Folau takes fight to Fair Work Commission
Sacked rugby player Israel Folau has filed an application with the Fair Work Commission, alleging unlawful termination of his employment.
The applications were filed against both Rugby Australia Ltd and Waratahs Rugby Pty Ltd, confirming the rugby star’s intent to seek a declaration that his employment was unlawfully terminated because of his religion.
Under section 772 of the Fair Work Act, it is unlawful to terminate employment on the basis of religion.
The news follows yesterday’s report that Mr Folau had engaged national firm Macpherson Kelley and industrial relations barrister Stuart Wood AM QC to represent him in the dispute against his now former employers.
Via his legal representatives, he said he felt his treatment by Rugby Australia and the Waratahs had left him no choice but to stand up for his beliefs and the rights of all Australians.
“I will forever be grateful and proud to have played the sport I love for our nation. Ours is an amazing country built on important principles, including freedom of religion. A nation made up of so many different faiths and cultural backgrounds will never be truly rich unless this freedom applies to all of us,” he said.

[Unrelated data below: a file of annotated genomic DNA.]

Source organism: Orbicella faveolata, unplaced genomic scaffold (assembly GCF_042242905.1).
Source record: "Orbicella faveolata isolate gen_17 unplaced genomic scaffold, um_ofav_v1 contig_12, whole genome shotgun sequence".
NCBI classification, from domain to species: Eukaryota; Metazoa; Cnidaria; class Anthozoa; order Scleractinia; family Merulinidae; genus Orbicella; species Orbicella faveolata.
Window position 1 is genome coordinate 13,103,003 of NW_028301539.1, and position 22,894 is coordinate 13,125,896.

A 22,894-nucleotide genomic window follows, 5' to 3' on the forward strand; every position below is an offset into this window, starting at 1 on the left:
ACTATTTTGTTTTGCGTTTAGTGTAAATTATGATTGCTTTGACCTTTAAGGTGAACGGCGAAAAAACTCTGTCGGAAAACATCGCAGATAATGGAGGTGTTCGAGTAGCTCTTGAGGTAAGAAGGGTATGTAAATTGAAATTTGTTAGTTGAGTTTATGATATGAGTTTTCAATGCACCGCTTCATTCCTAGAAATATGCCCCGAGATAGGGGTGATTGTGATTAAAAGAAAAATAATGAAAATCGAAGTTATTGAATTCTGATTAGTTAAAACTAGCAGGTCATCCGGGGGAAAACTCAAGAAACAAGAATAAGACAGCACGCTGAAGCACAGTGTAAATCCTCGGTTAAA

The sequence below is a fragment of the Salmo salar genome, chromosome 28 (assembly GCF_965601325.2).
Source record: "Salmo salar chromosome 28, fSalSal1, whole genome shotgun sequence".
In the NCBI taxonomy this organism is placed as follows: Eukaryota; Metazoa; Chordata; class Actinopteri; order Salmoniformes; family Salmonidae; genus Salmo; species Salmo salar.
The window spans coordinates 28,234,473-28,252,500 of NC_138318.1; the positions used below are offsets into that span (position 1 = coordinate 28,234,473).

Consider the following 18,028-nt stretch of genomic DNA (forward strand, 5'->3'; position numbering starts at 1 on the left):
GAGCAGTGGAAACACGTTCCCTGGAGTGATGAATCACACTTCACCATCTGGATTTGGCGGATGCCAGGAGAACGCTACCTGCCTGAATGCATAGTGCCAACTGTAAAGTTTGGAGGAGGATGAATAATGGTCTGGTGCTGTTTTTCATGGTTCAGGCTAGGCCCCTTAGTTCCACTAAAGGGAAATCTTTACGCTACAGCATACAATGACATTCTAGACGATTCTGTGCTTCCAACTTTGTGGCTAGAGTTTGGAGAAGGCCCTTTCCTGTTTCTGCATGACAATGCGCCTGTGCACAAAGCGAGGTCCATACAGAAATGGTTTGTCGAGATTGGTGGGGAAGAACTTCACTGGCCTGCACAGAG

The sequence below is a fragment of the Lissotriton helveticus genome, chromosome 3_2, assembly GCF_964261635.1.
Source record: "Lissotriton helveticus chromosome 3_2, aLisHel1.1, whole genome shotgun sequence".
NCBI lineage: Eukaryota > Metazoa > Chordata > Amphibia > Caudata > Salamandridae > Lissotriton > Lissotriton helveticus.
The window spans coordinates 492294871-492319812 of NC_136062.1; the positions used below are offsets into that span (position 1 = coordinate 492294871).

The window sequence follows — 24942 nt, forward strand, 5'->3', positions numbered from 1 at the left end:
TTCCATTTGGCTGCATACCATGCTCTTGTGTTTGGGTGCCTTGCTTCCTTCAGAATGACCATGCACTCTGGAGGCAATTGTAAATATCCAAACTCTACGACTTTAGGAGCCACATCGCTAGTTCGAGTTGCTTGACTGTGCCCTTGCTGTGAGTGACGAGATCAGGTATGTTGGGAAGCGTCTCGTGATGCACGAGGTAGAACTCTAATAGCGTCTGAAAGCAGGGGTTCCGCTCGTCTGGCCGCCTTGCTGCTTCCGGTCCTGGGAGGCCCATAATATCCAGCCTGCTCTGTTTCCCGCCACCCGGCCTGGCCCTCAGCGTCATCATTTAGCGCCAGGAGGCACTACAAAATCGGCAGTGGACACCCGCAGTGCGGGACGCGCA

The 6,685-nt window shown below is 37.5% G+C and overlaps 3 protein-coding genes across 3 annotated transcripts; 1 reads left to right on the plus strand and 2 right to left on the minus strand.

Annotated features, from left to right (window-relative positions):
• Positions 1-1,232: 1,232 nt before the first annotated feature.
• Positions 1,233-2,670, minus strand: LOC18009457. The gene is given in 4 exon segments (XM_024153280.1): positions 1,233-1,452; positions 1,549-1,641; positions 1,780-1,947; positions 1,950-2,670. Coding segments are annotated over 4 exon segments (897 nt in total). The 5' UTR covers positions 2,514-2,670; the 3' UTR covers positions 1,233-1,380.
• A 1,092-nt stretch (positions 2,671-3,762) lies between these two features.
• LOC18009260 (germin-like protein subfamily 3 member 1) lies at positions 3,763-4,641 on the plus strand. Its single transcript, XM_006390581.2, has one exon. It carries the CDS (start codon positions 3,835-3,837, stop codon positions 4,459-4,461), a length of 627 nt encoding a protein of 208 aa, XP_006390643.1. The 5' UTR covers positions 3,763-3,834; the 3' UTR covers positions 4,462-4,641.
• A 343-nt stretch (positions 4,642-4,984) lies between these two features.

“The messages of support we have received over these difficult few weeks have made me realise there are many Australians who feel their fundamental rights are being steadily eroded. No Australian of any faith should be fired for practising their religion.”
According to the applications filed earlier today, the termination of Mr Folau’s employment contract prevented him from playing at the peak of his career and on the cusp of the 2019 Rugby World Cup, being held later this year in Japan, “which would have likely generated even greater exposure and opportunities”, it said.
As such, Mr Folau is seeking substantial remedies from his former employers, should they be found to have breached the Fair Work Act in terminating his employment.